The Harder Part By Edgar Albert Guest

The Harder Part

It’s mighty hard for Mother—I am busy through the day
And the tasks of every morning keep the gloomy thoughts away,
And I’m not forever meeting with a slipper or a gown
To remind me of our sorrow when I’m toiling in the town.
But with Mother it is different—there’s no minute she is free
From the sight of things which tell her of the joy which used to be.
She is brave and she is faithful, and we say we’re reconciled,
But your hearts are always heavy once you’ve lost a little child;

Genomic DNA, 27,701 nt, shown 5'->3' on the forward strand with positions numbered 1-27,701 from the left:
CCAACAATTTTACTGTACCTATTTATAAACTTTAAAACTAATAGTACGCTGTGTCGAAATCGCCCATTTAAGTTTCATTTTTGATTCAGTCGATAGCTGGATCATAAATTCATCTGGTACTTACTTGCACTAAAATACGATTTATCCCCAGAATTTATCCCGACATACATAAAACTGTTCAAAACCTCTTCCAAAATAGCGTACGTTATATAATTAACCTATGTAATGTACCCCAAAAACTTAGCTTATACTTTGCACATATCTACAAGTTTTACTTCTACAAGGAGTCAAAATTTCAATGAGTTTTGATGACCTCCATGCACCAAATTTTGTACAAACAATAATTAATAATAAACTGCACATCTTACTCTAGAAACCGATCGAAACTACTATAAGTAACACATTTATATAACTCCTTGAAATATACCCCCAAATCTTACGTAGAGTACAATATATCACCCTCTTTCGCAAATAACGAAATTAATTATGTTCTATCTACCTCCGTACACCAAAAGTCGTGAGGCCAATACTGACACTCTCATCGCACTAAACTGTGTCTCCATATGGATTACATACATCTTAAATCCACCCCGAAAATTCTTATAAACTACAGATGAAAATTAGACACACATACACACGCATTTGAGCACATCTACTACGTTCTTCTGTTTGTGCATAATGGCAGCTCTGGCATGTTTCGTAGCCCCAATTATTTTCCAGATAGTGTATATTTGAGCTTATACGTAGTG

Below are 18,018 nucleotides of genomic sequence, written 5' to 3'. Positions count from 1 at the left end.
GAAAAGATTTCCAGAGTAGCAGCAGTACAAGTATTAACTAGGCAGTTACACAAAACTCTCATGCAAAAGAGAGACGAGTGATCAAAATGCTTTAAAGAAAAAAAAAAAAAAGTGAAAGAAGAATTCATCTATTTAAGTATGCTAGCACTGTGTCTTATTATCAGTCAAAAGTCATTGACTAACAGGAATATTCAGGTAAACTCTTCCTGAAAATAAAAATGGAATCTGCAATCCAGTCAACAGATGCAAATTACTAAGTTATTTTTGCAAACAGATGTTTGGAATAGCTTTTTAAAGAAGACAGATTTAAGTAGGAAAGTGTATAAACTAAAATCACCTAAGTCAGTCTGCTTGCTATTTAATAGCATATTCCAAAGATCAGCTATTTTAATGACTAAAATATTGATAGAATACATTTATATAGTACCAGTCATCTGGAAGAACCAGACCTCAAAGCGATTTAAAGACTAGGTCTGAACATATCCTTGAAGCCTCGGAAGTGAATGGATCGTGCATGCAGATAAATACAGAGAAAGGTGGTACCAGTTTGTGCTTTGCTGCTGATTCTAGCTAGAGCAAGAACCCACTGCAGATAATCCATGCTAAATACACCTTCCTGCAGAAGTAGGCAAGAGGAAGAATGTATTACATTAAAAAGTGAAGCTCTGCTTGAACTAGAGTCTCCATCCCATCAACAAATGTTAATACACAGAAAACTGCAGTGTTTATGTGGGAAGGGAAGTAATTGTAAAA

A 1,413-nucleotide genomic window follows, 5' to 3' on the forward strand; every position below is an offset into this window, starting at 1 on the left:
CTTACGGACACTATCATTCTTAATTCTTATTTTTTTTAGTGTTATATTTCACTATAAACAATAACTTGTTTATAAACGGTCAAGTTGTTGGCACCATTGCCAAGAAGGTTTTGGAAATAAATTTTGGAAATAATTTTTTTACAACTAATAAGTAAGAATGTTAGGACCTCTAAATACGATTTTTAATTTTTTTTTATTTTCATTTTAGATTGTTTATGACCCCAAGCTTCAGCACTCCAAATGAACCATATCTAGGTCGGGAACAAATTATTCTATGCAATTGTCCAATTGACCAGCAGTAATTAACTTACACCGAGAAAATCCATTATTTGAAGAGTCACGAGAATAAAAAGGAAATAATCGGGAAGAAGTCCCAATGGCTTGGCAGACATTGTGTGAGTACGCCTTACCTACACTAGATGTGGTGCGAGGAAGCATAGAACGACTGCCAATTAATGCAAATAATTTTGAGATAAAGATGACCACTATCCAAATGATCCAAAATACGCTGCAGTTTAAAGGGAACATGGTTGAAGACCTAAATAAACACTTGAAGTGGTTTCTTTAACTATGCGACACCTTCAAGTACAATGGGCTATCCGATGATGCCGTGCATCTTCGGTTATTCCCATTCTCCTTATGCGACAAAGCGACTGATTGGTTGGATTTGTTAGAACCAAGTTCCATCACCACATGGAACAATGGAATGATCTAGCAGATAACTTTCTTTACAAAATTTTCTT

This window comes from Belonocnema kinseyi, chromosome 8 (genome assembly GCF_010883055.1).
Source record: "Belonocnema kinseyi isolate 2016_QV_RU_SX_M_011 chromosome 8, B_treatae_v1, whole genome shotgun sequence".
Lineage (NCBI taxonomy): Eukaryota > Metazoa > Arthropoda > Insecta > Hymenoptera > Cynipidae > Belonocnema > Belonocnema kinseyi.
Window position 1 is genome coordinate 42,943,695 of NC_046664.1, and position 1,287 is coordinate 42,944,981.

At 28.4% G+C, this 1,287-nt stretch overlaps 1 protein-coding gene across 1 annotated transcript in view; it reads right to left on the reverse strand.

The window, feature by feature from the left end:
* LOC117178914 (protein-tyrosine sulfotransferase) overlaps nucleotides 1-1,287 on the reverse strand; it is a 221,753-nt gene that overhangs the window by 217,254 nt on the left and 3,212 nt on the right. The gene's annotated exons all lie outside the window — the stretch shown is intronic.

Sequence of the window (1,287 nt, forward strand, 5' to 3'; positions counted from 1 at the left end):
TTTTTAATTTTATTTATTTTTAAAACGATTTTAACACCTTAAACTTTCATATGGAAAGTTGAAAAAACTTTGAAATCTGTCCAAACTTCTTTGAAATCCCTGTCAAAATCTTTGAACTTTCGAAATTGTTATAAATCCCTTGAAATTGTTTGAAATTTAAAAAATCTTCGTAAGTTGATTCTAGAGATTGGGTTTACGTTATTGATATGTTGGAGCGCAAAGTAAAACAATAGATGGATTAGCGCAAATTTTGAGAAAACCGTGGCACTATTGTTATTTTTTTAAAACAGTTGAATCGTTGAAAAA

And a man can face his sorrow in a manly sort of way,
For his grief must quickly leave him when he’s busy through the day;
But the mother’s lot is harder—she must learn to sing and smile
Though she’s living in the presence of her sorrow all the while.
Through the room where love once waited she must tip-toe day by day,
She must see through every window where the baby used to play,[Pg 63]
And there’s not a thing she touches, nor a task she finds to do,
But it sets her heart to aching and begins the hurt anew.
Oh, a man can turn from sorrow, for his mind is occupied,
But the mother’s lot is harder—grief is always at her side.

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